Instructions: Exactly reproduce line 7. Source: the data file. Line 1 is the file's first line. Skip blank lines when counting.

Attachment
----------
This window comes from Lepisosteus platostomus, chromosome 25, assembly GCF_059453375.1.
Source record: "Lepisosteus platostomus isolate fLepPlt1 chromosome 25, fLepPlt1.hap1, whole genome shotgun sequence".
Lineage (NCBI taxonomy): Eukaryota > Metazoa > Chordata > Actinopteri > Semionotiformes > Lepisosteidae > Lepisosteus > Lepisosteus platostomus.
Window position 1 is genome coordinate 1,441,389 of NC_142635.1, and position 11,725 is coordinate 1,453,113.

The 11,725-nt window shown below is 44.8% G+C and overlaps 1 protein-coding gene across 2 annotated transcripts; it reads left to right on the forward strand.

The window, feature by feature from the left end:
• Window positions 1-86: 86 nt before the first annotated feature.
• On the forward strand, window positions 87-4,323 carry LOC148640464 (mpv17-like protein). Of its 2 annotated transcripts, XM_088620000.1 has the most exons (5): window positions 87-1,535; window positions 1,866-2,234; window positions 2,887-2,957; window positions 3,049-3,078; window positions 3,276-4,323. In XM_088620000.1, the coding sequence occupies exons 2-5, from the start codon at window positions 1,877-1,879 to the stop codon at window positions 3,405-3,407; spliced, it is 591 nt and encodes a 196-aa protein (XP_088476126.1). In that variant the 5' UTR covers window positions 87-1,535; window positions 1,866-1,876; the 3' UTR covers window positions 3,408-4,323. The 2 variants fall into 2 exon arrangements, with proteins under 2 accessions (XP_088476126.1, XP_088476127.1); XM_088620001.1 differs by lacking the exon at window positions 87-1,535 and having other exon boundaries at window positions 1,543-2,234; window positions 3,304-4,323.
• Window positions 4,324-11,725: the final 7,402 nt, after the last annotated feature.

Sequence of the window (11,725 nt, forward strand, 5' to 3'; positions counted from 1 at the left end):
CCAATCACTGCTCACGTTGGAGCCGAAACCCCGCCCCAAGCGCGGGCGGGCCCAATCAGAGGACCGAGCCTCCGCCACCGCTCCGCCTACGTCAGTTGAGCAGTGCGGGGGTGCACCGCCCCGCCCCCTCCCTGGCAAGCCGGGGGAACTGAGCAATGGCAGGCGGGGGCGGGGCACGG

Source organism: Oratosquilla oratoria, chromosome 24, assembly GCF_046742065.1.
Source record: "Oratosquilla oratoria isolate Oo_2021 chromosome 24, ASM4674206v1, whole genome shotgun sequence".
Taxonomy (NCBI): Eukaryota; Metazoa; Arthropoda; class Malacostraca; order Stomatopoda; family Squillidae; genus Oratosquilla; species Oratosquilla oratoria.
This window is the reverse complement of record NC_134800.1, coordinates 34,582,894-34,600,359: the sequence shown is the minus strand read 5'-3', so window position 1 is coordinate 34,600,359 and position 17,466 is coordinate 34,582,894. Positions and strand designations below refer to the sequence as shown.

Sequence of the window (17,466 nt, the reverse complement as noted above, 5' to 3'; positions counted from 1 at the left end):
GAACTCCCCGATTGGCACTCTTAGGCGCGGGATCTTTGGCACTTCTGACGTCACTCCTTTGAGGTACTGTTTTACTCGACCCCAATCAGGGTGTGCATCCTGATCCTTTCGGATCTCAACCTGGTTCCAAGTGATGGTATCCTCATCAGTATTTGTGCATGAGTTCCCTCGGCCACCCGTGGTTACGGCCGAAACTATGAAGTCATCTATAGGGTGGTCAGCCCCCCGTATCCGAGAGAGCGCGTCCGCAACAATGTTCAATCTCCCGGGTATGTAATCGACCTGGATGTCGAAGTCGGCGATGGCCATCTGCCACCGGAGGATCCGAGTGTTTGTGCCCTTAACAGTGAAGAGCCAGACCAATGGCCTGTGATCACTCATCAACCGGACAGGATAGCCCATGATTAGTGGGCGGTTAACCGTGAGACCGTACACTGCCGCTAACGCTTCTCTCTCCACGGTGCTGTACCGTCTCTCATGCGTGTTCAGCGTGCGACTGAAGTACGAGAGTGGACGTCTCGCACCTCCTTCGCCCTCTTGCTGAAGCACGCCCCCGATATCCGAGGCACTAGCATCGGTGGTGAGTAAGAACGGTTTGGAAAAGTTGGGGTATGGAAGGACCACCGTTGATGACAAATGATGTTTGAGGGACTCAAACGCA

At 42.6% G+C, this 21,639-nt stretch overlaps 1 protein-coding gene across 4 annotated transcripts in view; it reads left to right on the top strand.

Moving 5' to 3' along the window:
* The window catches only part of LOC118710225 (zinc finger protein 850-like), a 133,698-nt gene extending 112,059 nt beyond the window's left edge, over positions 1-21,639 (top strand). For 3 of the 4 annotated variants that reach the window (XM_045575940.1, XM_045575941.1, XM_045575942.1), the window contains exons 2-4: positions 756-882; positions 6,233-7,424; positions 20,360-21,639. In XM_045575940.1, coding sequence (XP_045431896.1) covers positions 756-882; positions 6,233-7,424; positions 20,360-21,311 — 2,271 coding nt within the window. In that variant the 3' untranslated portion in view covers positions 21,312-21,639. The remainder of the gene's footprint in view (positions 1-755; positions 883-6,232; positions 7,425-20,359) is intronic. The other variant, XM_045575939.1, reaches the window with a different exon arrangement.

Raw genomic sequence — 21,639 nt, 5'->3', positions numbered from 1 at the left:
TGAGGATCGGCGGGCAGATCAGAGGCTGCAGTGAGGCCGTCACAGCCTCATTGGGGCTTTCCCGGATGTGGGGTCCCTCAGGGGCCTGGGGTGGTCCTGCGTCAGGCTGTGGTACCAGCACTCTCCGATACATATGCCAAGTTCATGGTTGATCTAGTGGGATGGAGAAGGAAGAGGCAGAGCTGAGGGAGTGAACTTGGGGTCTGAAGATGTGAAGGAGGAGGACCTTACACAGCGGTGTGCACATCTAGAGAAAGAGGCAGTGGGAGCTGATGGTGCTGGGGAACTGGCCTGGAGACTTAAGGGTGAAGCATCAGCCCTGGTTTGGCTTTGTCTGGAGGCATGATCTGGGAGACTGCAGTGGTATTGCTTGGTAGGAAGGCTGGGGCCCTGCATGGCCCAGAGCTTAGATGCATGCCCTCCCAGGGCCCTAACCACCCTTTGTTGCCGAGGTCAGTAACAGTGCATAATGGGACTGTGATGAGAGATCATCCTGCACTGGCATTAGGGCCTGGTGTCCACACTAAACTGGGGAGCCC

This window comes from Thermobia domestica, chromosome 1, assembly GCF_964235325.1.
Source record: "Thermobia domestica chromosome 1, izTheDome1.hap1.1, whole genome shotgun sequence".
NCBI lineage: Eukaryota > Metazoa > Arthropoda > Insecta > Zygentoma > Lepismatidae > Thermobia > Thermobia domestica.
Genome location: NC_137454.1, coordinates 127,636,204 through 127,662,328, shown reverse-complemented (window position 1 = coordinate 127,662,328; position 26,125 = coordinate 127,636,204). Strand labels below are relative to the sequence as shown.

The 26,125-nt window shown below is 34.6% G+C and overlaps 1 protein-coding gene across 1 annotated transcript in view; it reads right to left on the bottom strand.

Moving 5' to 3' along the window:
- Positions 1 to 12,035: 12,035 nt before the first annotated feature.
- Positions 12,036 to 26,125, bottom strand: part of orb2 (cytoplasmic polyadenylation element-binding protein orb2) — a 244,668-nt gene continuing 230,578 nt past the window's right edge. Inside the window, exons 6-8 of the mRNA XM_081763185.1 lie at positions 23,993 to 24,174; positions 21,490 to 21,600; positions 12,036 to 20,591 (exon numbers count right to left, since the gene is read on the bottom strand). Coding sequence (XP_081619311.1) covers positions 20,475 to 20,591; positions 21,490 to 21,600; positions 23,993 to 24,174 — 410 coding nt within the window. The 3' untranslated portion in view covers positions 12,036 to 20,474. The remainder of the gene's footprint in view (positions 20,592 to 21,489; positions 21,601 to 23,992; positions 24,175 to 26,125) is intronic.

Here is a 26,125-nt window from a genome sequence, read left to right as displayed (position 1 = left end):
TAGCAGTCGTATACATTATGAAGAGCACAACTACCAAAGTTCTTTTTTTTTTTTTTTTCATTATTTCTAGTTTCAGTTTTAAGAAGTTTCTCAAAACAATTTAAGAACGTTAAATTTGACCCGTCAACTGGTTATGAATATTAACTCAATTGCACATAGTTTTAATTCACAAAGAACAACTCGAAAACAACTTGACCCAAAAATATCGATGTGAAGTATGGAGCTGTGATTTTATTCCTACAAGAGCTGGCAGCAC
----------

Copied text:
• Window positions 1-86: 86 nt before the first annotated feature.